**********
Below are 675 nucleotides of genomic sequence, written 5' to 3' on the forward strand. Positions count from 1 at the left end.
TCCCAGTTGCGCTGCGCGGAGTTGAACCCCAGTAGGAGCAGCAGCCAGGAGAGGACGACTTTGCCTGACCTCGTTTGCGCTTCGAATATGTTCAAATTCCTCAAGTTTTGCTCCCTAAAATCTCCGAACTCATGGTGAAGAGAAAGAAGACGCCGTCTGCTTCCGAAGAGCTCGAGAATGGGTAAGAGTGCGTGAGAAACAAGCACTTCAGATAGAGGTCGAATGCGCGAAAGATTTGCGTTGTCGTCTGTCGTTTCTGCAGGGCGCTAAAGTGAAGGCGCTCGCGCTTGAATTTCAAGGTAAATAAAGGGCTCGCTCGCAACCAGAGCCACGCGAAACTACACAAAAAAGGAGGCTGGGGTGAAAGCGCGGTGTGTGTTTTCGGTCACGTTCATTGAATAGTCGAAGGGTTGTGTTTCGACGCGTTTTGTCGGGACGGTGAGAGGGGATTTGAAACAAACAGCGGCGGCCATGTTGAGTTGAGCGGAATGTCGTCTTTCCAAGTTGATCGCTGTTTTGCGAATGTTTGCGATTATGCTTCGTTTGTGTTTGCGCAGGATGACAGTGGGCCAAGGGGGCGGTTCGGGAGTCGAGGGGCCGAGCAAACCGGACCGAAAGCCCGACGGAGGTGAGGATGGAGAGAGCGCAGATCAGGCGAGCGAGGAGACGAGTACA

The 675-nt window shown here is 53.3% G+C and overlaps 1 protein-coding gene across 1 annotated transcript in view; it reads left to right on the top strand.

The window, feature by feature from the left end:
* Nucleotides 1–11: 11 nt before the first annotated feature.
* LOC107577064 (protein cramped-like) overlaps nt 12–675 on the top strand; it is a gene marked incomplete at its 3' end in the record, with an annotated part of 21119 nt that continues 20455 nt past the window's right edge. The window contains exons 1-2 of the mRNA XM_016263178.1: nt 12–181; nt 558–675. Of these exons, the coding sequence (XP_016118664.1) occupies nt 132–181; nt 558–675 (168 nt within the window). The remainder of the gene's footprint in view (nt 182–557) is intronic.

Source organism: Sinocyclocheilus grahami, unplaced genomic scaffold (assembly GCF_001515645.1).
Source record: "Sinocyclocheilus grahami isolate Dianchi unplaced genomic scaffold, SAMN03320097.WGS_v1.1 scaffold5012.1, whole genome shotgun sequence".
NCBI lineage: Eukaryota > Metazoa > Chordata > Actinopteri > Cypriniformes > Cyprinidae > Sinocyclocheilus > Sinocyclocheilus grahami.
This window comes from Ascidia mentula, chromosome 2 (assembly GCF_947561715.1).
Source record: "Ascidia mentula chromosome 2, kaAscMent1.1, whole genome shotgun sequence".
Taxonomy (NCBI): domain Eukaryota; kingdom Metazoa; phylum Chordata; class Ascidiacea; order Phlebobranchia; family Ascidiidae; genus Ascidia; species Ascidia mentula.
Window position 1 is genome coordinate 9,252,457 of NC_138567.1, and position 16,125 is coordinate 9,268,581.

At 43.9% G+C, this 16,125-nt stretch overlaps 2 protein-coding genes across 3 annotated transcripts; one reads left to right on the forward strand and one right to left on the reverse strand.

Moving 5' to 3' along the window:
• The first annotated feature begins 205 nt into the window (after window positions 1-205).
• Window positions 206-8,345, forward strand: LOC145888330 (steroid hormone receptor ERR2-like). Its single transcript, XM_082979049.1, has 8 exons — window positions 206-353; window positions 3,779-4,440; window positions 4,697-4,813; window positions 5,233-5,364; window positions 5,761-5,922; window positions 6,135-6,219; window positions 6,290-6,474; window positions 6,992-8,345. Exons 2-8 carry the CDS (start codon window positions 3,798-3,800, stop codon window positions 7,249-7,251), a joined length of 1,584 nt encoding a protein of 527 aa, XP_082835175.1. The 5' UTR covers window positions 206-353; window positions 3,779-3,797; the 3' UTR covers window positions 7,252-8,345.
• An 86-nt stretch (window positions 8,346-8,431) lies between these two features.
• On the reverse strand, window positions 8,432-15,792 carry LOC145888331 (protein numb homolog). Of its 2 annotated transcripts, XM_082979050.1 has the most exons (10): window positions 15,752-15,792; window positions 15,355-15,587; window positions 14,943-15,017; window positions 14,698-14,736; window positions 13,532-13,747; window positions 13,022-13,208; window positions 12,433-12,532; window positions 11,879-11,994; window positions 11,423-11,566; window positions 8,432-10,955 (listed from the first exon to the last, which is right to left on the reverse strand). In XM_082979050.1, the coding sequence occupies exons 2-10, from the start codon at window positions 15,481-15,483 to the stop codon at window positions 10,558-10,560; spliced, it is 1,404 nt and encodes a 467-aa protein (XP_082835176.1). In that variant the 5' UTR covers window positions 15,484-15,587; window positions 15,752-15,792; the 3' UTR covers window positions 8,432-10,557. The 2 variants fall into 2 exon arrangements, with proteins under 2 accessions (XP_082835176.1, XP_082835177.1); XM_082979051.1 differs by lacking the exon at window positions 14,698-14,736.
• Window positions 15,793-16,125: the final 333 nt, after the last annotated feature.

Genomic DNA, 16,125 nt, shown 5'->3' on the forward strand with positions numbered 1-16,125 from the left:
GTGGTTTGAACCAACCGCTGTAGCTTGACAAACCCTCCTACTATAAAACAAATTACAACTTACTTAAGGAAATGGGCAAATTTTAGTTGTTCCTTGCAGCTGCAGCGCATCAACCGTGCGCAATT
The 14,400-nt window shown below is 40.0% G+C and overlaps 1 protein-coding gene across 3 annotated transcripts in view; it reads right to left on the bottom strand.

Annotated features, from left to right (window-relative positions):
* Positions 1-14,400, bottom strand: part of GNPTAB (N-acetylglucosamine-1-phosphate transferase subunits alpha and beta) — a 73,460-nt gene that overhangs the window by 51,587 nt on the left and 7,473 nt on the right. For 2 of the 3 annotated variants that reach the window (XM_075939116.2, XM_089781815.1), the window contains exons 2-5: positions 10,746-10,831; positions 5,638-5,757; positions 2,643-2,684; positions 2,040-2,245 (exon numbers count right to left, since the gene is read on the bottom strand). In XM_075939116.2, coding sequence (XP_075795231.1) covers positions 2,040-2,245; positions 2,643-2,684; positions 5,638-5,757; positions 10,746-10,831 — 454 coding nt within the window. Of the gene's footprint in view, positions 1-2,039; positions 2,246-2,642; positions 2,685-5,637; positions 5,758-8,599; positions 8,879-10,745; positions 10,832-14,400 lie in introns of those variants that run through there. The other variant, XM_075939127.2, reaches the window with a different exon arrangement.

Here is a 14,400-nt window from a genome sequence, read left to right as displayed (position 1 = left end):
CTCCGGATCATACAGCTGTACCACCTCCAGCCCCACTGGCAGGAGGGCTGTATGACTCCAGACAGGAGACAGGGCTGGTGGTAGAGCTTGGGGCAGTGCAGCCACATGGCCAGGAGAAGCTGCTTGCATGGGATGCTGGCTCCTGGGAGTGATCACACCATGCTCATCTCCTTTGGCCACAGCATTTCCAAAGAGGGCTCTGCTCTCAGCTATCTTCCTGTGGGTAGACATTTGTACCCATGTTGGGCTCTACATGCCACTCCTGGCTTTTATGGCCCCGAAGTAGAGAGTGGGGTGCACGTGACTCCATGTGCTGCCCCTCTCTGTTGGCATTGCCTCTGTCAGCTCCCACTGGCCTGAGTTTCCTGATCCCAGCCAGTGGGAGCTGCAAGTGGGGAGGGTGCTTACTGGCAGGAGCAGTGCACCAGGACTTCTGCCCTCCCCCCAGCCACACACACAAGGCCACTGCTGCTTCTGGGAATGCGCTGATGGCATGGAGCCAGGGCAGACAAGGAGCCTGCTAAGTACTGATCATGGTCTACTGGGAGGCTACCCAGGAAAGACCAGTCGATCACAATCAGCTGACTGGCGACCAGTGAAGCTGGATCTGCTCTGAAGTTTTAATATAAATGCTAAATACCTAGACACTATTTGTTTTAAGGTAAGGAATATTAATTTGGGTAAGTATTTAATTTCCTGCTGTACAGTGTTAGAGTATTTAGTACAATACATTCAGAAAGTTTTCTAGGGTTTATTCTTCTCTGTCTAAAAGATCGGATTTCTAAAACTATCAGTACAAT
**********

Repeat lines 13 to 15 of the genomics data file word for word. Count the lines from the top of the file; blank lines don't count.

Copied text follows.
Window position 1 is genome coordinate 9,252,457 of NC_138567.1, and position 16,125 is coordinate 9,268,581.

At 43.9% G+C, this 16,125-nt stretch overlaps 2 protein-coding genes across 3 annotated transcripts; one reads left to right on the forward strand and one right to left on the reverse strand.

Moving 5' to 3' along the window: